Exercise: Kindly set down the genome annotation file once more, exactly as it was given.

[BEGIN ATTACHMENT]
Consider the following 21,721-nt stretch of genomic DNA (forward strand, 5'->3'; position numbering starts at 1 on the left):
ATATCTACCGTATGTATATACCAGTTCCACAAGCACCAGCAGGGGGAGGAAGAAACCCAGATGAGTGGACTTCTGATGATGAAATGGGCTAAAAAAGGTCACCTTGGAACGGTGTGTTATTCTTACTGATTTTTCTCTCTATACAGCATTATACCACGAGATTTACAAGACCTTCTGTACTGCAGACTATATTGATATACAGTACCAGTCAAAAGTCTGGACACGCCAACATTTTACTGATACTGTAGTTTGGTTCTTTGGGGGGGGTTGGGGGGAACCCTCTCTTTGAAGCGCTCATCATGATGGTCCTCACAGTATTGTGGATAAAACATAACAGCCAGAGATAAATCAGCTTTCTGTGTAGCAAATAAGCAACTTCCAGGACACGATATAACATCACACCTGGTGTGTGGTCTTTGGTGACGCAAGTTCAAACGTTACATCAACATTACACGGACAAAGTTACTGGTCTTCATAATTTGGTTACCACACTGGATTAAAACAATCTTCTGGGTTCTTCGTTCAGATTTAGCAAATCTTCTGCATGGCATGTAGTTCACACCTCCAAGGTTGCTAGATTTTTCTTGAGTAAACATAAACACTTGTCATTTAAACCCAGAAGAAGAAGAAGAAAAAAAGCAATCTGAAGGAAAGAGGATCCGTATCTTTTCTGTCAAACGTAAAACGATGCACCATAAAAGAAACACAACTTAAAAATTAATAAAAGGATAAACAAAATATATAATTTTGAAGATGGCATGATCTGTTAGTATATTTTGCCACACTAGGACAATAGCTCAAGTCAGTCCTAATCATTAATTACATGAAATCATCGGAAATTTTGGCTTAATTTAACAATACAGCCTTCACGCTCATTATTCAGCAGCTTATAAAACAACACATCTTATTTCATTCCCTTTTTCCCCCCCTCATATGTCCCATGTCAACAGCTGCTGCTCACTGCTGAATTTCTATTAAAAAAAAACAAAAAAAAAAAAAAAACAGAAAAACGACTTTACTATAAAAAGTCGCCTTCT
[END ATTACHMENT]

Consider the following 21,721-nt stretch of genomic DNA (forward strand, 5'->3'; position numbering starts at 1 on the left):
ATATCTACCGTATGTATATACCAGTTCCACAAGCACCAGCAGGGGGAGGAAGAAACCCAGATGAGTGGACTTCTGATGATGAAATGGGCTAAAAAAGGTCACCTTGGAACGGTGTGTTATTCTTACTGATTTTTCTCTCTATACAGCATTATACCACGAGATTTACAAGACCTTCTGTACTGCAGACTATATTGATATACAGTACCAGTCAAAAGTCTGGACACGCCAACATTTTACTGATACTGTAGTTTGGTTCTTTGGGGGGGGTTGGGGGGAACCCTCTCTTTGAAGCGCTCATCATGATGGTCCTCACAGTATTGTGGATAAAACATAACAGCCAGAGATAAATCAGCTTTCTGTGTAGCAAATAAGCAACTTCCAGGACACGATATAACATCACACCTGGTGTGTGGTCTTTGGTGACGCAAGTTCAAACGTTACATCAACATTACACGGACAAAGTTACTGGTCTTCATAATTTGGTTACCACACTGGATTAAAACAATCTTCTGGGTTCTTCGTTCAGATTTAGCAAATCTTCTGCATGGCATGTAGTTCACACCTCCAAGGTTGCTAGATTTTTCTTGAGTAAACATAAACACTTGTCATTTAAACCCAGAAGAAGAAGAAGAAAAAAAGCAATCTGAAGGAAAGAGGATCCGTATCTTTTCTGTCAAACGTAAAACGATGCACCATAAAAGAAACACAACTTAAAAATTAATAAAAGGATAAACAAAATATATAATTTTGAAGATGGCATGATCTGTTAGTATATTTTGCCACACTAGGACAATAGCTCAAGTCAGTCCTAATCATTAATTACATGAAATCATCGGAAATTTTGGCTTAATTTAACAATACAGCCTTCACGCTCATTATTCAGCAGCTTATAAAACAACACATCTTATTTCATTCCCTTTTTCCCCCCCTCATATGTCCCATGTCAACAGCTGCTGCTCACTGCTGAATTTCTATTAAAAAAAAACAAAAAAAAAAAAAAAACAGAAAAACGACTTTACTATAAAAAGTCGCCTTCT